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Elife. 2014 Dec 8;3:e04121. doi: 10.7554/eLife.04121.

The export receptor Crm1 forms a dimer to promote nuclear export of HIV RNA.

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Graduate Group in Biophysics, University of California, San Francisco, San Francisco, United States.
Department of Biochemistry and Biophysics, University of California, San Francisco, San Francisco, United States.


The HIV Rev protein routes viral RNAs containing the Rev Response Element (RRE) through the Crm1 nuclear export pathway to the cytoplasm where viral proteins are expressed and genomic RNA is delivered to assembling virions. The RRE assembles a Rev oligomer that displays nuclear export sequences (NESs) for recognition by the Crm1-Ran(GTP) nuclear receptor complex. Here we provide the first view of an assembled HIV-host nuclear export complex using single-particle electron microscopy. Unexpectedly, Crm1 forms a dimer with an extensive interface that enhances association with Rev-RRE and poises NES binding sites to interact with a Rev oligomer. The interface between Crm1 monomers explains differences between Crm1 orthologs that alter nuclear export and determine cellular tropism for viral replication. The arrangement of the export complex identifies a novel binding surface to possibly target an HIV inhibitor and may point to a broader role for Crm1 dimerization in regulating host gene expression.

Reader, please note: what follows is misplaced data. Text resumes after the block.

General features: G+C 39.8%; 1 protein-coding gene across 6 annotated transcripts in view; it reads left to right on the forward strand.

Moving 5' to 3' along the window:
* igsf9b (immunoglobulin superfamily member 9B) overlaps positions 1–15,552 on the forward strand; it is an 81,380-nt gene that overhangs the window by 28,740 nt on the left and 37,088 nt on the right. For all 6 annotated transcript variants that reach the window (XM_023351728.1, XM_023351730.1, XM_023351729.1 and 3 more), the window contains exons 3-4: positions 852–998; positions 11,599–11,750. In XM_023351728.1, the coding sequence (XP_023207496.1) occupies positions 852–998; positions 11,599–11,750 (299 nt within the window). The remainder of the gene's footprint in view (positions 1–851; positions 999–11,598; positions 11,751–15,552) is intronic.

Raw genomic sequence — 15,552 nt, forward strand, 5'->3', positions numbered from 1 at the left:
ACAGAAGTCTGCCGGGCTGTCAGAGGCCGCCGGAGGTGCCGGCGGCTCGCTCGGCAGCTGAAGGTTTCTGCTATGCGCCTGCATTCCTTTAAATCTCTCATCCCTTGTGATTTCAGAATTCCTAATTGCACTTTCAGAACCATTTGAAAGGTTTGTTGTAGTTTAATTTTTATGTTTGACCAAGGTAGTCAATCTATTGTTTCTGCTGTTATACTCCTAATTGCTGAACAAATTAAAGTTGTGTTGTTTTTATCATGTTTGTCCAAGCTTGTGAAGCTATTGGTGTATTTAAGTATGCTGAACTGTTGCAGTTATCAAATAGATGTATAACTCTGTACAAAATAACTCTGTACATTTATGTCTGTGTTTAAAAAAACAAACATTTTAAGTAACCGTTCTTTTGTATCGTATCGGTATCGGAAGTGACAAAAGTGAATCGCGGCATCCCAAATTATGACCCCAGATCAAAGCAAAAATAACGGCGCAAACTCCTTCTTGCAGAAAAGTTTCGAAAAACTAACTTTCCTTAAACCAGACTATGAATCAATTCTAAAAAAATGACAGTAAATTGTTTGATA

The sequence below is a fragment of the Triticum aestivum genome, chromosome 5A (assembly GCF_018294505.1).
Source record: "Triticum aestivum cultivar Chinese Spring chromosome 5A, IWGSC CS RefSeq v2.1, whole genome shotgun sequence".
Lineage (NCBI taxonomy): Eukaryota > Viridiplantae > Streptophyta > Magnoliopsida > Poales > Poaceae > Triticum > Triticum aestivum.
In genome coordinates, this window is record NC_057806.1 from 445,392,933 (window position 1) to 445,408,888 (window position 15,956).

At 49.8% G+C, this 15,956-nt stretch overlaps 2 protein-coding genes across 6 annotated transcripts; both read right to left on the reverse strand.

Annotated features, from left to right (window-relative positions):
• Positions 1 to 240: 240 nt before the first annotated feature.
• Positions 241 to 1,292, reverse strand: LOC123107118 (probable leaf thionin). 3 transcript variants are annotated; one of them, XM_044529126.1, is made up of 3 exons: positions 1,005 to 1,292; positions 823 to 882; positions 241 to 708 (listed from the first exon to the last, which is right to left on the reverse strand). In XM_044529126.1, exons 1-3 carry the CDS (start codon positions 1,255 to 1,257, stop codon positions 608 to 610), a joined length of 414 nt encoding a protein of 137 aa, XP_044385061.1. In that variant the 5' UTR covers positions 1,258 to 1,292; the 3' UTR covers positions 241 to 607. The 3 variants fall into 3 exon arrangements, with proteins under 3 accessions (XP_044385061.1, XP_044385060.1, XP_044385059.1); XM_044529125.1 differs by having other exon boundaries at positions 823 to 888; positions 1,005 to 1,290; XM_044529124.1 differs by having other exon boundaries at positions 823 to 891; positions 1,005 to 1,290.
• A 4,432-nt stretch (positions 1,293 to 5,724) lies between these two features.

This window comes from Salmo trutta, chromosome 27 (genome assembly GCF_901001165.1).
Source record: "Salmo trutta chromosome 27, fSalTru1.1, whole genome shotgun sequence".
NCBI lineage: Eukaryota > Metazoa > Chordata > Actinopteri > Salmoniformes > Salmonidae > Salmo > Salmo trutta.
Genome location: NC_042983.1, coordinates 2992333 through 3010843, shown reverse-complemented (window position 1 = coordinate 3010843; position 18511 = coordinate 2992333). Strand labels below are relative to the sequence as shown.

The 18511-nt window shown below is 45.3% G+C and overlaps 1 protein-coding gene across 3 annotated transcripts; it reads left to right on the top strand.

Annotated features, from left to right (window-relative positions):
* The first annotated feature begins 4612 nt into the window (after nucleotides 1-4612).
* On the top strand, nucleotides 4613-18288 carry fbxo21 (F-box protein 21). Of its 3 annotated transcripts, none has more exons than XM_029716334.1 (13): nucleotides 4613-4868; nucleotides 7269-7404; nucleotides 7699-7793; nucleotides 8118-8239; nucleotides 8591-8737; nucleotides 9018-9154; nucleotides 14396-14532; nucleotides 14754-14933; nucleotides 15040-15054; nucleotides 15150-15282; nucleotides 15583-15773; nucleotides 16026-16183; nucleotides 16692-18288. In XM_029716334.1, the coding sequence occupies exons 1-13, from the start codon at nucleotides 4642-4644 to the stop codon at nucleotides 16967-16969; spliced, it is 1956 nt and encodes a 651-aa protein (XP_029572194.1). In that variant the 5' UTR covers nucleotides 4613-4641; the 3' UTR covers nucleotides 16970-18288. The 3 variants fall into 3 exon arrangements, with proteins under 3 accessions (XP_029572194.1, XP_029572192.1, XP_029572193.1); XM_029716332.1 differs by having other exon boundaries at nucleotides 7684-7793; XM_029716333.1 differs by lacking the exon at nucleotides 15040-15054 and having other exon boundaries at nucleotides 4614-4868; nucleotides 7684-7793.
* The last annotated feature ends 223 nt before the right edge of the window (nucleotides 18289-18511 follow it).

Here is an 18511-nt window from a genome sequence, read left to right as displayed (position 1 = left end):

HIV; RNA export; biophysics; electron microscopy; human; infectious disease; microbiology; structural biology; viruses

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